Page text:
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ARS Home » Midwest Area » St. Paul, Minnesota » Soil and Water Management Research » Research » Publications at this Location » Publication #369803

Research Project: Increasing the Productivity and Resilience to Climate Variability of Agricultural Production Systems in the Upper Midwest U.S. while Reducing Negative Impact on the Environment

Location: Soil and Water Management Research

Title: Living mulch management spatially localizes nutrient cycling in organic corn production

Author
item GINAKES, PEYTON - University Of Minnesota
item GROSSMAN, JULIE - University Of Minnesota
item Baker, John
item SOOKSA-NGUAN, THANWALEE - University Of Minnesota

Submitted to: Agriculture
Publication Type: Peer Reviewed Journal
Publication Acceptance Date: 6/22/2020
Publication Date: 6/23/2020
Citation: Ginakes, P., Grossman, J., Baker, J.M., Sooksa-Nguan, T. 2020. Living mulch management spatially localizes nutrient cycling in organic corn production. Agriculture. https://doi.org/10.3390/agriculture10060243.
DOI: https://doi.org/10.3390/agriculture10060243

Interpretive Summary: Kura clover (Trifolium ambiguum), a perennial legume, has been used in recent years as a perennial living mulch in corn and soybean row crop production, with the goal of providing the benefits of annual cover crops but without the need for annual replanting. In this system, zone tillage is used each spring to clear a row for planting the annual cash crop. During the remainder of the year, the kura clover gradually spreads by rhizomes back into the row, necessitating the next round of zone tillage the following spring. The effect of tilling in the clover regrowth each spring on soil organic matter is not well-known. This research was conducted to determine those impacts on three reactive carbon pools: particulate organic matter (POM), permanganate oxidizable carbon (POXC), and microbial biomass. Soil samples were taken both in the row and between the rows at three time points in each of two years: before spring tillage, approximately 10 days after zone tillage, and at corn harvest. Both POM and POXC decreased within the row during the growing season, suggesting that zone tillage stimulated microbial decomposition of soil organic matter to focus nutrient recycling within the row, compared to between-row regions. The results provide further indication that the kura clover perennial living mulch system may improve synchrony in nutrient recycling.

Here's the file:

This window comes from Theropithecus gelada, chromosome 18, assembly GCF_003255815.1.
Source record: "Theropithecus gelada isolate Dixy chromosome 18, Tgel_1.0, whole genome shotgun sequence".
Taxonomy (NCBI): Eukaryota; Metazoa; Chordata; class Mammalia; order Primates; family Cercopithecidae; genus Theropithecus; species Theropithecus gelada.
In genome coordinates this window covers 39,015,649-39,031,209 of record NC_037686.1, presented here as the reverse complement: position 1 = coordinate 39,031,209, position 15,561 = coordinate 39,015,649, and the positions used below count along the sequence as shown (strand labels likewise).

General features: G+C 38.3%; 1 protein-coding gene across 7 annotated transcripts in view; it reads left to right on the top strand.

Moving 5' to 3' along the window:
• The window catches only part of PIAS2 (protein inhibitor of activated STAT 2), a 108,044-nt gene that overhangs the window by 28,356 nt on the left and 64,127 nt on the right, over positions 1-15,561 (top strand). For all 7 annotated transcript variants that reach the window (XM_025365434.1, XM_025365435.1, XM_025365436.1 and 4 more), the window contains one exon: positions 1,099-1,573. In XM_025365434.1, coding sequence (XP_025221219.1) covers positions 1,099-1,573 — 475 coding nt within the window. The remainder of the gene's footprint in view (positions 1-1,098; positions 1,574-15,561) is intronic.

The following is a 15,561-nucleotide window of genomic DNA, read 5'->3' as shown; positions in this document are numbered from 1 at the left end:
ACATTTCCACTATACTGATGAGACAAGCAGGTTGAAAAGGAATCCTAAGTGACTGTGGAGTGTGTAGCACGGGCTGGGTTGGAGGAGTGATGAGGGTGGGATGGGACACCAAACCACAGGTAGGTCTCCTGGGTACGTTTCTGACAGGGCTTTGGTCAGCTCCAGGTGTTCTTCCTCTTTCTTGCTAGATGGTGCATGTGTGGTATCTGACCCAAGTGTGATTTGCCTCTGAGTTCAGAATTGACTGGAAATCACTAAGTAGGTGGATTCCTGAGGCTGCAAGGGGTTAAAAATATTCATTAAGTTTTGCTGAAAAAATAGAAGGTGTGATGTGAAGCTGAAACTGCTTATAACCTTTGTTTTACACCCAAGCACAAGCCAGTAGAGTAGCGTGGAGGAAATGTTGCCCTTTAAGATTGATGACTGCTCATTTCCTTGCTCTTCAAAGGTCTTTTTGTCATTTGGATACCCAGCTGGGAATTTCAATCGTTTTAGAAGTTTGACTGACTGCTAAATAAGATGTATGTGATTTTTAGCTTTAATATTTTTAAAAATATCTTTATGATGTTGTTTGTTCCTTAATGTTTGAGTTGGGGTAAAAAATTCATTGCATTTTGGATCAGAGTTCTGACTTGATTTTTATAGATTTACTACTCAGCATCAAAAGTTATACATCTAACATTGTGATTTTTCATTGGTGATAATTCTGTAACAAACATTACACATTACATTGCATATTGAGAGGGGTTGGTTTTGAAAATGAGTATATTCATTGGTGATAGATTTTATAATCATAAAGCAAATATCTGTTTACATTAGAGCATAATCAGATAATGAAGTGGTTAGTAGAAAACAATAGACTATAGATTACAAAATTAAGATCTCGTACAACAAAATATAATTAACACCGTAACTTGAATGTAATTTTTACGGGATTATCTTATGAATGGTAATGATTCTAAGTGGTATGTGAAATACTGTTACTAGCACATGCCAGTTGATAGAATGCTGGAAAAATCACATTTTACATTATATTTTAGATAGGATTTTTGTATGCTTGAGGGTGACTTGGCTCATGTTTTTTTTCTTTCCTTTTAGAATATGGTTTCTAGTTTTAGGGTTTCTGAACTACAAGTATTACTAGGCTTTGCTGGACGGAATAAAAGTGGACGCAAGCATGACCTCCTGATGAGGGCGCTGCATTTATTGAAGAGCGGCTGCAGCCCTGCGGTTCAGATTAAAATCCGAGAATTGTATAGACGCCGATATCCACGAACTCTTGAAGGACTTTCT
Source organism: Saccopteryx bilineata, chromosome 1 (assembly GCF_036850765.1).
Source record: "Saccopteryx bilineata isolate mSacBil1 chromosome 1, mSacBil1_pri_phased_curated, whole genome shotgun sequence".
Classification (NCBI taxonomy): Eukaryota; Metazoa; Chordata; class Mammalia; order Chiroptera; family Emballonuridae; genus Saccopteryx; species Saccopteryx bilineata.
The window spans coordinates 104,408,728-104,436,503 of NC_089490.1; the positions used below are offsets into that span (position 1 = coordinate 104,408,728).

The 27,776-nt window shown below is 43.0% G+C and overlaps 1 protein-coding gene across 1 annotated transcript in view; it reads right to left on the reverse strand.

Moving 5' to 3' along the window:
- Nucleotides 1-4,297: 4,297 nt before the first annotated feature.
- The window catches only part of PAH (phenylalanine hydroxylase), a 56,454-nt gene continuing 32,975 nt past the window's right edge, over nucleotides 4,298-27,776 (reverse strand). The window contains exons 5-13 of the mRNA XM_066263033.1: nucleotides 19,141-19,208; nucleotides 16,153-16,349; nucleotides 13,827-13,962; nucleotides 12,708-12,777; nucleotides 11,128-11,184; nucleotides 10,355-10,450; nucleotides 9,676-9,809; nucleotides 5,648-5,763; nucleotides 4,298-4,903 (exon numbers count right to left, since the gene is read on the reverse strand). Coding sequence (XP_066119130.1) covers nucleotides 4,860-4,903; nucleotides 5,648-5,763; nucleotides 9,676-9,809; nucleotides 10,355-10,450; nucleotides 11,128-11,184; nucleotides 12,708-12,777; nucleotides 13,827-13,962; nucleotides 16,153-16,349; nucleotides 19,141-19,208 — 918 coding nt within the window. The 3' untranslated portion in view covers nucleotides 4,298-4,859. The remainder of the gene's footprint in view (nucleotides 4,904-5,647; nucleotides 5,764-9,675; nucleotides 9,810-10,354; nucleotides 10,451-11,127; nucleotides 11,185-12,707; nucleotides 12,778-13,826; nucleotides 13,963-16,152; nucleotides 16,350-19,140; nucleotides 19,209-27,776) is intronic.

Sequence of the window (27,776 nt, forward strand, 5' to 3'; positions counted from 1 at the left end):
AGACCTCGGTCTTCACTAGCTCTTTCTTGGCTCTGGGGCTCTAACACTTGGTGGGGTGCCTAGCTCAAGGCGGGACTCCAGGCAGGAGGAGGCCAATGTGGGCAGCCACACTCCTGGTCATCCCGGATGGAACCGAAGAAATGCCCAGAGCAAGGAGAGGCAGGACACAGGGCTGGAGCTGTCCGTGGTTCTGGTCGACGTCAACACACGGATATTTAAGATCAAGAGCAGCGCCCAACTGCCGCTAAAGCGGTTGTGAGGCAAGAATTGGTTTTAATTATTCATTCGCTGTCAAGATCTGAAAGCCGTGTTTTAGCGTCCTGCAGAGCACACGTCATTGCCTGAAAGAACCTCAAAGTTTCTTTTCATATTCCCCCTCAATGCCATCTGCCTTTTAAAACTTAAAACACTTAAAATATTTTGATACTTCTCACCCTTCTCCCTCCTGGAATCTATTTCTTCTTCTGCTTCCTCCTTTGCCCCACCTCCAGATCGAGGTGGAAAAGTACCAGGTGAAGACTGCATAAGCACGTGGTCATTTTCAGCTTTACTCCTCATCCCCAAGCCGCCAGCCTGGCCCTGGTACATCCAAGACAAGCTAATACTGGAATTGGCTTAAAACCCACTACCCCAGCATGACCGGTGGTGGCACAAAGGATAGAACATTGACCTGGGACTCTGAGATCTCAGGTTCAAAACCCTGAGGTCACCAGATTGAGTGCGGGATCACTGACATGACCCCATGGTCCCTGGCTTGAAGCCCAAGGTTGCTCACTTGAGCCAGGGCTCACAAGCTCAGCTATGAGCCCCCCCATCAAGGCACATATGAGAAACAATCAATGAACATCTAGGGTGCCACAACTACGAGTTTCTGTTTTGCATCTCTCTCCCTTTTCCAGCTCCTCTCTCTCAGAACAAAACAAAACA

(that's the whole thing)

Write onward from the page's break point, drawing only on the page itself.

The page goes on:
Technical Abstract: Kura clover (Trifolium ambiguum) is a perennial living mulch species that can be used in conjunction with zone tillage to reduce nitrogen pollution, maintain ground cover, and provide nitrogen to crops. In such systems, kura clover is maintained between crop rows by limiting tillage only to within-row areas. However, the effect of zone-tilled living mulches on soil quality and nutrient cycling in these distinct regions is relatively unexplored. We examined three pools of labile soil organic matter (SOM): microbial biomass, particulate organic matter (POM), and permanganate oxidizable carbon (POXC). Soil samples were collected from both within-row and between-row locations of a zone-tilled kura clover living mulch at three time points per year: before spring zone tillage, approximately 10 days after spring zone tillage and corn (Zea mays) planting, and at corn harvest in 2015 and 2016. In 2016, POM and POXC decreased within rows relative to between-row regions after tillage, suggesting that zone till management stimulated decomposition of readily available SOM to effectively localize nutrient cycling in this region and slow mineralization between rows where living kura clover remained. This work shows that zone-tilled living mulches may be a promising avenue for enhancing the synchrony of nutrient mineralization specifically within crop rows, while maintaining year-round ground cover between rows.